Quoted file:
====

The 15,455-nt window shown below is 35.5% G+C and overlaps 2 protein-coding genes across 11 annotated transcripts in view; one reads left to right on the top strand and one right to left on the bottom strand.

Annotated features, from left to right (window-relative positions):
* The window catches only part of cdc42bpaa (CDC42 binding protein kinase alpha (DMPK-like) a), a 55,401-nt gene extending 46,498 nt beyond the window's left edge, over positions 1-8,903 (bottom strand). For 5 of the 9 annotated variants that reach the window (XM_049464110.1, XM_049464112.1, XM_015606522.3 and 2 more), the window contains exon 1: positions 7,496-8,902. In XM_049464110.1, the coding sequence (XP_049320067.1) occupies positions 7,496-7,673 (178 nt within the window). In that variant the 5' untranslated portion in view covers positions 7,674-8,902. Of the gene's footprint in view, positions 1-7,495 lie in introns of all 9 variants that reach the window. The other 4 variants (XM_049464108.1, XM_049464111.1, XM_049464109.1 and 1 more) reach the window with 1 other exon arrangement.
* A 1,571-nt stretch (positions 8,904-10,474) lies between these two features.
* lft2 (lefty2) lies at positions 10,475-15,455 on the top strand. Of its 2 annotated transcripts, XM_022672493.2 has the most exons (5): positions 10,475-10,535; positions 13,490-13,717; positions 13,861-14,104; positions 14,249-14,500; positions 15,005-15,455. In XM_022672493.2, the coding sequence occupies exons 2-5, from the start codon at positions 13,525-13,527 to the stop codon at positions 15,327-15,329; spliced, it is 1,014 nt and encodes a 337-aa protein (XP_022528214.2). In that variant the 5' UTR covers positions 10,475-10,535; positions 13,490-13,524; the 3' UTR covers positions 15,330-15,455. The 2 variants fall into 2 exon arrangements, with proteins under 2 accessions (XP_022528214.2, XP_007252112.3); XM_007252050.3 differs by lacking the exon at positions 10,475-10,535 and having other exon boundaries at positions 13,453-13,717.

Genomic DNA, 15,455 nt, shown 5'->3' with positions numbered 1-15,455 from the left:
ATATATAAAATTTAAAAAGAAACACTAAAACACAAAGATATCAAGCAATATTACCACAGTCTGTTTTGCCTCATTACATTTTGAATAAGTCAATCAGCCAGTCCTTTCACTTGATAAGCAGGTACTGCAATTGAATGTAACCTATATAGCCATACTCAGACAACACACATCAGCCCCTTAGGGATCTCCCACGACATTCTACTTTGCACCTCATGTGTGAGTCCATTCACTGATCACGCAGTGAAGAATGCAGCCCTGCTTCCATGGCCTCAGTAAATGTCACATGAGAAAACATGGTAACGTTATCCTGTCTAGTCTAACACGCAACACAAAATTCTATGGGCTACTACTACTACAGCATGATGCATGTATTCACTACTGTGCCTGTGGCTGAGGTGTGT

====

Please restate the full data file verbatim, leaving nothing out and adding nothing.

The 15,455-nt window shown below is 35.5% G+C and overlaps 2 protein-coding genes across 11 annotated transcripts in view; one reads left to right on the top strand and one right to left on the bottom strand.

Annotated features, from left to right (window-relative positions):
* The window catches only part of cdc42bpaa (CDC42 binding protein kinase alpha (DMPK-like) a), a 55,401-nt gene extending 46,498 nt beyond the window's left edge, over positions 1-8,903 (bottom strand). For 5 of the 9 annotated variants that reach the window (XM_049464110.1, XM_049464112.1, XM_015606522.3 and 2 more), the window contains exon 1: positions 7,496-8,902. In XM_049464110.1, the coding sequence (XP_049320067.1) occupies positions 7,496-7,673 (178 nt within the window). In that variant the 5' untranslated portion in view covers positions 7,674-8,902. Of the gene's footprint in view, positions 1-7,495 lie in introns of all 9 variants that reach the window. The other 4 variants (XM_049464108.1, XM_049464111.1, XM_049464109.1 and 1 more) reach the window with 1 other exon arrangement.
* A 1,571-nt stretch (positions 8,904-10,474) lies between these two features.
* lft2 (lefty2) lies at positions 10,475-15,455 on the top strand. Of its 2 annotated transcripts, XM_022672493.2 has the most exons (5): positions 10,475-10,535; positions 13,490-13,717; positions 13,861-14,104; positions 14,249-14,500; positions 15,005-15,455. In XM_022672493.2, the coding sequence occupies exons 2-5, from the start codon at positions 13,525-13,527 to the stop codon at positions 15,327-15,329; spliced, it is 1,014 nt and encodes a 337-aa protein (XP_022528214.2). In that variant the 5' UTR covers positions 10,475-10,535; positions 13,490-13,524; the 3' UTR covers positions 15,330-15,455. The 2 variants fall into 2 exon arrangements, with proteins under 2 accessions (XP_022528214.2, XP_007252112.3); XM_007252050.3 differs by lacking the exon at positions 10,475-10,535 and having other exon boundaries at positions 13,453-13,717.

Genomic DNA, 15,455 nt, shown 5'->3' with positions numbered 1-15,455 from the left:
ATATATAAAATTTAAAAAGAAACACTAAAACACAAAGATATCAAGCAATATTACCACAGTCTGTTTTGCCTCATTACATTTTGAATAAGTCAATCAGCCAGTCCTTTCACTTGATAAGCAGGTACTGCAATTGAATGTAACCTATATAGCCATACTCAGACAACACACATCAGCCCCTTAGGGATCTCCCACGACATTCTACTTTGCACCTCATGTGTGAGTCCATTCACTGATCACGCAGTGAAGAATGCAGCCCTGCTTCCATGGCCTCAGTAAATGTCACATGAGAAAACATGGTAACGTTATCCTGTCTAGTCTAACACGCAACACAAAATTCTATGGGCTACTACTACTACAGCATGATGCATGTATTCACTACTGTGCCTGTGGCTGAGGTGTGT